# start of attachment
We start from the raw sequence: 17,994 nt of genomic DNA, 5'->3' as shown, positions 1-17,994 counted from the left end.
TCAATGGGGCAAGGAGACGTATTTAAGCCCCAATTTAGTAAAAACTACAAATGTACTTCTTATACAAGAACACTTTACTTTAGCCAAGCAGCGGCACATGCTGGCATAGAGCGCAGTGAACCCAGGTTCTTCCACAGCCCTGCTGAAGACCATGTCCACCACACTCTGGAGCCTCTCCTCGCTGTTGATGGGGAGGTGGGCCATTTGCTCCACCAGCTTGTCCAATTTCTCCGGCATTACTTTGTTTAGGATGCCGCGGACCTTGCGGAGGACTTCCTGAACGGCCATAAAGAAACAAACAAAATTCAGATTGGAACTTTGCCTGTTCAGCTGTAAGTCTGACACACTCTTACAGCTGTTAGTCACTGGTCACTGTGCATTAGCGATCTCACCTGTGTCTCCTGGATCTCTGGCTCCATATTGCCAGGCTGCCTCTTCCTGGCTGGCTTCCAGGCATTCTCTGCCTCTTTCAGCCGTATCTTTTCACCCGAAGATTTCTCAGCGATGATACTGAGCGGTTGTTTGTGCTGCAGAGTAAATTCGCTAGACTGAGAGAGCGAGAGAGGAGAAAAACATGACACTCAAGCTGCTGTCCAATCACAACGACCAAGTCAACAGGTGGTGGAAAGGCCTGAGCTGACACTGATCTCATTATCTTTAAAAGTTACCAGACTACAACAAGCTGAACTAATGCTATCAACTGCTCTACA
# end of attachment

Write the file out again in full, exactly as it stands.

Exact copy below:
We start from the raw sequence: 17,994 nt of genomic DNA, 5'->3' as shown, positions 1-17,994 counted from the left end.
TCAATGGGGCAAGGAGACGTATTTAAGCCCCAATTTAGTAAAAACTACAAATGTACTTCTTATACAAGAACACTTTACTTTAGCCAAGCAGCGGCACATGCTGGCATAGAGCGCAGTGAACCCAGGTTCTTCCACAGCCCTGCTGAAGACCATGTCCACCACACTCTGGAGCCTCTCCTCGCTGTTGATGGGGAGGTGGGCCATTTGCTCCACCAGCTTGTCCAATTTCTCCGGCATTACTTTGTTTAGGATGCCGCGGACCTTGCGGAGGACTTCCTGAACGGCCATAAAGAAACAAACAAAATTCAGATTGGAACTTTGCCTGTTCAGCTGTAAGTCTGACACACTCTTACAGCTGTTAGTCACTGGTCACTGTGCATTAGCGATCTCACCTGTGTCTCCTGGATCTCTGGCTCCATATTGCCAGGCTGCCTCTTCCTGGCTGGCTTCCAGGCATTCTCTGCCTCTTTCAGCCGTATCTTTTCACCCGAAGATTTCTCAGCGATGATACTGAGCGGTTGTTTGTGCTGCAGAGTAAATTCGCTAGACTGAGAGAGCGAGAGAGGAGAAAAACATGACACTCAAGCTGCTGTCCAATCACAACGACCAAGTCAACAGGTGGTGGAAAGGCCTGAGCTGACACTGATCTCATTATCTTTAAAAGTTACCAGACTACAACAAGCTGAACTAATGCTATCAACTGCTCTACA